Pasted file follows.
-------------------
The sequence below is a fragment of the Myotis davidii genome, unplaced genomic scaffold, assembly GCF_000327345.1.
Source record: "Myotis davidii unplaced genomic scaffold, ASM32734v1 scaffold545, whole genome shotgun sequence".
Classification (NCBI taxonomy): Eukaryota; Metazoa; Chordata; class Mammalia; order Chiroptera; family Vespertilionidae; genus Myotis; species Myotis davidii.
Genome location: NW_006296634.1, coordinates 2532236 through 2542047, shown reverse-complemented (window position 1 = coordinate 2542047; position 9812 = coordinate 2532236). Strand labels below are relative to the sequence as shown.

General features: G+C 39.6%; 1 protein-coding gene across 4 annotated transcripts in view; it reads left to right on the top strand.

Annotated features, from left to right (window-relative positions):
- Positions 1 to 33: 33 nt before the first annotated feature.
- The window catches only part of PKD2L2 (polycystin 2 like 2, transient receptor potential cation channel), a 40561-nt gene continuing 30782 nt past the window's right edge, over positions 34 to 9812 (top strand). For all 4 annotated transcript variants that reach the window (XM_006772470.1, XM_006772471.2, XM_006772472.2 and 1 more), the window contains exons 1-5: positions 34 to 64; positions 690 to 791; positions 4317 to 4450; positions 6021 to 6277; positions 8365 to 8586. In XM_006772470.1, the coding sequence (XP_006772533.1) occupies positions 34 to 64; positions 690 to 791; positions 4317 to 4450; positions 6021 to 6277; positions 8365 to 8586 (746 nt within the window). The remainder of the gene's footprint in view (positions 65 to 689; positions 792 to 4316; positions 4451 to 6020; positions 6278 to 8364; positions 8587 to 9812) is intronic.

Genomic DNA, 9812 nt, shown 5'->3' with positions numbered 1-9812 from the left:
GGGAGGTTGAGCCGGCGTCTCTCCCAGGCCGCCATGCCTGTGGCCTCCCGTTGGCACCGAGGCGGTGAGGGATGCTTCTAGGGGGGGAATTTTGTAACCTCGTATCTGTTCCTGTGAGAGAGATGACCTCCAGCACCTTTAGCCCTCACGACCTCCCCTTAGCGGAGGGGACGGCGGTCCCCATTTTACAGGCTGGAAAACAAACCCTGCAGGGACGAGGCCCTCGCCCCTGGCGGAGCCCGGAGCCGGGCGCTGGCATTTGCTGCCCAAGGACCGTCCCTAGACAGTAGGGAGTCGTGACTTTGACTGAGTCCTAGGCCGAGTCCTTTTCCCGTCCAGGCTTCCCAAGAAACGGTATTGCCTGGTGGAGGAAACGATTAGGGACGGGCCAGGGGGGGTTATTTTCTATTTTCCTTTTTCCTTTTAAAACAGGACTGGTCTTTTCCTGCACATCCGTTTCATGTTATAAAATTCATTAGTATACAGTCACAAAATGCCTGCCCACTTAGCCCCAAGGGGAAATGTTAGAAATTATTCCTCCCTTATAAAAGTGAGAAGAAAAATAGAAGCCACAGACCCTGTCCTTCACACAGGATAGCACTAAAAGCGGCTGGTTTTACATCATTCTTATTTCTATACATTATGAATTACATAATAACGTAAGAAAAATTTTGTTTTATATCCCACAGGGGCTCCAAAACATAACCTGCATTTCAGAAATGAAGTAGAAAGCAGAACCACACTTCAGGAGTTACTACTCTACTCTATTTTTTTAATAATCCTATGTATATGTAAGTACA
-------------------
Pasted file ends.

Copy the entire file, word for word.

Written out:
The sequence below is a fragment of the Myotis davidii genome, unplaced genomic scaffold, assembly GCF_000327345.1.
Source record: "Myotis davidii unplaced genomic scaffold, ASM32734v1 scaffold545, whole genome shotgun sequence".
Classification (NCBI taxonomy): Eukaryota; Metazoa; Chordata; class Mammalia; order Chiroptera; family Vespertilionidae; genus Myotis; species Myotis davidii.
Genome location: NW_006296634.1, coordinates 2532236 through 2542047, shown reverse-complemented (window position 1 = coordinate 2542047; position 9812 = coordinate 2532236). Strand labels below are relative to the sequence as shown.

General features: G+C 39.6%; 1 protein-coding gene across 4 annotated transcripts in view; it reads left to right on the top strand.

Annotated features, from left to right (window-relative positions):
- Positions 1 to 33: 33 nt before the first annotated feature.
- The window catches only part of PKD2L2 (polycystin 2 like 2, transient receptor potential cation channel), a 40561-nt gene continuing 30782 nt past the window's right edge, over positions 34 to 9812 (top strand). For all 4 annotated transcript variants that reach the window (XM_006772470.1, XM_006772471.2, XM_006772472.2 and 1 more), the window contains exons 1-5: positions 34 to 64; positions 690 to 791; positions 4317 to 4450; positions 6021 to 6277; positions 8365 to 8586. In XM_006772470.1, the coding sequence (XP_006772533.1) occupies positions 34 to 64; positions 690 to 791; positions 4317 to 4450; positions 6021 to 6277; positions 8365 to 8586 (746 nt within the window). The remainder of the gene's footprint in view (positions 65 to 689; positions 792 to 4316; positions 4451 to 6020; positions 6278 to 8364; positions 8587 to 9812) is intronic.

Genomic DNA, 9812 nt, shown 5'->3' with positions numbered 1-9812 from the left:
GGGAGGTTGAGCCGGCGTCTCTCCCAGGCCGCCATGCCTGTGGCCTCCCGTTGGCACCGAGGCGGTGAGGGATGCTTCTAGGGGGGGAATTTTGTAACCTCGTATCTGTTCCTGTGAGAGAGATGACCTCCAGCACCTTTAGCCCTCACGACCTCCCCTTAGCGGAGGGGACGGCGGTCCCCATTTTACAGGCTGGAAAACAAACCCTGCAGGGACGAGGCCCTCGCCCCTGGCGGAGCCCGGAGCCGGGCGCTGGCATTTGCTGCCCAAGGACCGTCCCTAGACAGTAGGGAGTCGTGACTTTGACTGAGTCCTAGGCCGAGTCCTTTTCCCGTCCAGGCTTCCCAAGAAACGGTATTGCCTGGTGGAGGAAACGATTAGGGACGGGCCAGGGGGGGTTATTTTCTATTTTCCTTTTTCCTTTTAAAACAGGACTGGTCTTTTCCTGCACATCCGTTTCATGTTATAAAATTCATTAGTATACAGTCACAAAATGCCTGCCCACTTAGCCCCAAGGGGAAATGTTAGAAATTATTCCTCCCTTATAAAAGTGAGAAGAAAAATAGAAGCCACAGACCCTGTCCTTCACACAGGATAGCACTAAAAGCGGCTGGTTTTACATCATTCTTATTTCTATACATTATGAATTACATAATAACGTAAGAAAAATTTTGTTTTATATCCCACAGGGGCTCCAAAACATAACCTGCATTTCAGAAATGAAGTAGAAAGCAGAACCACACTTCAGGAGTTACTACTCTACTCTATTTTTTTAATAATCCTATGTATATGTAAGTACA